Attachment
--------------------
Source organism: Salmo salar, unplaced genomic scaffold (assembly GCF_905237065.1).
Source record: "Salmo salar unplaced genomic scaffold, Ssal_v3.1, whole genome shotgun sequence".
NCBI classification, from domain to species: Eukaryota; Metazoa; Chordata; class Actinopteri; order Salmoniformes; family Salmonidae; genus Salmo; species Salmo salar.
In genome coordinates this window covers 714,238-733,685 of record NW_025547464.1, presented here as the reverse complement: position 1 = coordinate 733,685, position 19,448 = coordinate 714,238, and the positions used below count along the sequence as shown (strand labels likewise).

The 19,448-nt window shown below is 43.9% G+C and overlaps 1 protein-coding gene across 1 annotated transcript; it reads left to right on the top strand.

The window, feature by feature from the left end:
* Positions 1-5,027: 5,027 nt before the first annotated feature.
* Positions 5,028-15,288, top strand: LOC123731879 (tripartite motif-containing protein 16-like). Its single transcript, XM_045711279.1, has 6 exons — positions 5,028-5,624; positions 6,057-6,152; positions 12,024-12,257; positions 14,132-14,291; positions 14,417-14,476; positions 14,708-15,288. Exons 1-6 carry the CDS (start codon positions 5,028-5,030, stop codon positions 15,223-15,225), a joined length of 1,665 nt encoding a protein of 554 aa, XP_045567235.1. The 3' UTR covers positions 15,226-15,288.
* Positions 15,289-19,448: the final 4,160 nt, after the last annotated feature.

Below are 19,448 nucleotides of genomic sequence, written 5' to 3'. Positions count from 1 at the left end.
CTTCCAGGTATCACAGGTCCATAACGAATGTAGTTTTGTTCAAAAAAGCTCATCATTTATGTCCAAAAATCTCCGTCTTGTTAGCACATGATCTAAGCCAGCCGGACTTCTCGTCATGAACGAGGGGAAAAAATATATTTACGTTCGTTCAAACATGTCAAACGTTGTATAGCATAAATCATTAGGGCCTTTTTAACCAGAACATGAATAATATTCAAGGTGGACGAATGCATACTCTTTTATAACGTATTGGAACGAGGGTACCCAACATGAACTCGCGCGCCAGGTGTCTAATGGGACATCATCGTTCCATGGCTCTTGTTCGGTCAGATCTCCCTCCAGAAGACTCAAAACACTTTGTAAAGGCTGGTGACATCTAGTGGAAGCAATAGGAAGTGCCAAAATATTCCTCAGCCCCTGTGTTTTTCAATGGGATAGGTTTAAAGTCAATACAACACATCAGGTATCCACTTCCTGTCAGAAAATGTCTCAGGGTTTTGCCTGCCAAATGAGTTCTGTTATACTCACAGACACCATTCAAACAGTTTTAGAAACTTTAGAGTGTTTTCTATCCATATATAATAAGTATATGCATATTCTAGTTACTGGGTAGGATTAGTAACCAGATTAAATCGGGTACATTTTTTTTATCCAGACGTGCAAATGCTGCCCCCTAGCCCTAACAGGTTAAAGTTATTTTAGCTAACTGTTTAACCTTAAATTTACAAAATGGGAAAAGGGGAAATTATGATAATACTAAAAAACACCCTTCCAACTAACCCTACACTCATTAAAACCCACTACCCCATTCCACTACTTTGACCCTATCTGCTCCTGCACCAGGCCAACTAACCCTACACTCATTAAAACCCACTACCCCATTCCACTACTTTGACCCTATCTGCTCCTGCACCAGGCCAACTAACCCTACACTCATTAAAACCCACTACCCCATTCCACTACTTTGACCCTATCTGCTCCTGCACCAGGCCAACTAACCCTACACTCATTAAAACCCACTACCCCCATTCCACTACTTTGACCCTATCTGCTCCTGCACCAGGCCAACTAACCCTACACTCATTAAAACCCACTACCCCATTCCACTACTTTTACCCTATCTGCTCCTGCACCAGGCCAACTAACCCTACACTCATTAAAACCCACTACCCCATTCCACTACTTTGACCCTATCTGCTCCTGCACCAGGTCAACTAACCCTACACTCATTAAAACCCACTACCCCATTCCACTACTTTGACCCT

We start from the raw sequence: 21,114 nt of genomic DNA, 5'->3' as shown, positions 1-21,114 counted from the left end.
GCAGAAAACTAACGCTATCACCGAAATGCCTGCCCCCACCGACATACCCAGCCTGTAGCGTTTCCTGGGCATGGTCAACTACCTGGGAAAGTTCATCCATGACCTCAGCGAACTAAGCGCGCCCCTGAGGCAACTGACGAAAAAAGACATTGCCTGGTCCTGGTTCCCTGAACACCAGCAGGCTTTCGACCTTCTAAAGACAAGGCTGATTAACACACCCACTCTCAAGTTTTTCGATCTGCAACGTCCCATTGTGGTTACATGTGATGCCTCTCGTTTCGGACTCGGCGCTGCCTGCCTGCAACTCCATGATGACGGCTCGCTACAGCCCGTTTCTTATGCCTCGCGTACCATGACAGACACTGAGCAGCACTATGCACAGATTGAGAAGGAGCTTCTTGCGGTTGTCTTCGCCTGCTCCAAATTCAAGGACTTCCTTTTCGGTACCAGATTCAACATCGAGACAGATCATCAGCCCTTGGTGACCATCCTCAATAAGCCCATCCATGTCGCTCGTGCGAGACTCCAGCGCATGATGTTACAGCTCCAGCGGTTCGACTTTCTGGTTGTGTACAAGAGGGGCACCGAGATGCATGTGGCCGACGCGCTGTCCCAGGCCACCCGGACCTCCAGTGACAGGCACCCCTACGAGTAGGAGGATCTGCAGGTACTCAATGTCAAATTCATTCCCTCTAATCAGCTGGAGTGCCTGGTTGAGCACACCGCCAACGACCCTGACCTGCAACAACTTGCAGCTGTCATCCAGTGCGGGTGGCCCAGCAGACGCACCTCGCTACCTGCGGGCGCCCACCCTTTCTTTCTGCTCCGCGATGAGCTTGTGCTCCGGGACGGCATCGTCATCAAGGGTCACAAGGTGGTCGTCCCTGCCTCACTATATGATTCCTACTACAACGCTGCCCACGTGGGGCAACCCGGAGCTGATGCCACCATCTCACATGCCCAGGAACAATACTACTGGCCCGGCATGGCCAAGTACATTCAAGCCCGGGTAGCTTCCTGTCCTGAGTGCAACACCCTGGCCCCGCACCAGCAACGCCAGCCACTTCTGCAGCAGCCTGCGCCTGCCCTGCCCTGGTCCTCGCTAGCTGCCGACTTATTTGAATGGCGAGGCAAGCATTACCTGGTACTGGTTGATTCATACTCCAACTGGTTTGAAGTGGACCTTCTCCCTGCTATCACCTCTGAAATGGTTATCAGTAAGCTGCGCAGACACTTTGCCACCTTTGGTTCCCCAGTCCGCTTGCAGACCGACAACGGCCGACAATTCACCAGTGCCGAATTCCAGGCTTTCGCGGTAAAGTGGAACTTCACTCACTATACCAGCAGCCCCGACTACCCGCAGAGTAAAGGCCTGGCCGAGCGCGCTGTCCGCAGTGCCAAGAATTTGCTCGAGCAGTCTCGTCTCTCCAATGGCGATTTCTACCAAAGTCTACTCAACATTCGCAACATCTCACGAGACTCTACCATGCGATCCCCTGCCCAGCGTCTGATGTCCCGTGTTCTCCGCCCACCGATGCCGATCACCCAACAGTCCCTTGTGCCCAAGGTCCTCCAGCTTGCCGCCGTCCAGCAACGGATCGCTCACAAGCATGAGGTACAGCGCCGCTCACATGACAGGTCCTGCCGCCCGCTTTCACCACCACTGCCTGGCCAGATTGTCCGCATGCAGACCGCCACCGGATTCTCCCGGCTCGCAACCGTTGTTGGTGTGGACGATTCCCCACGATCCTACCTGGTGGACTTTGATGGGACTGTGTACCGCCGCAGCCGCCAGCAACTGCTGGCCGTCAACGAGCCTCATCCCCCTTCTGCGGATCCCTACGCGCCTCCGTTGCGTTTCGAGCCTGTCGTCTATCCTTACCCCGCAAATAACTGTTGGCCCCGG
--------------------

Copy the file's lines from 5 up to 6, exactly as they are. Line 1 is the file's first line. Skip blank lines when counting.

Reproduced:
The 19,448-nt window shown below is 43.9% G+C and overlaps 1 protein-coding gene across 1 annotated transcript; it reads left to right on the top strand.

The window, feature by feature from the left end: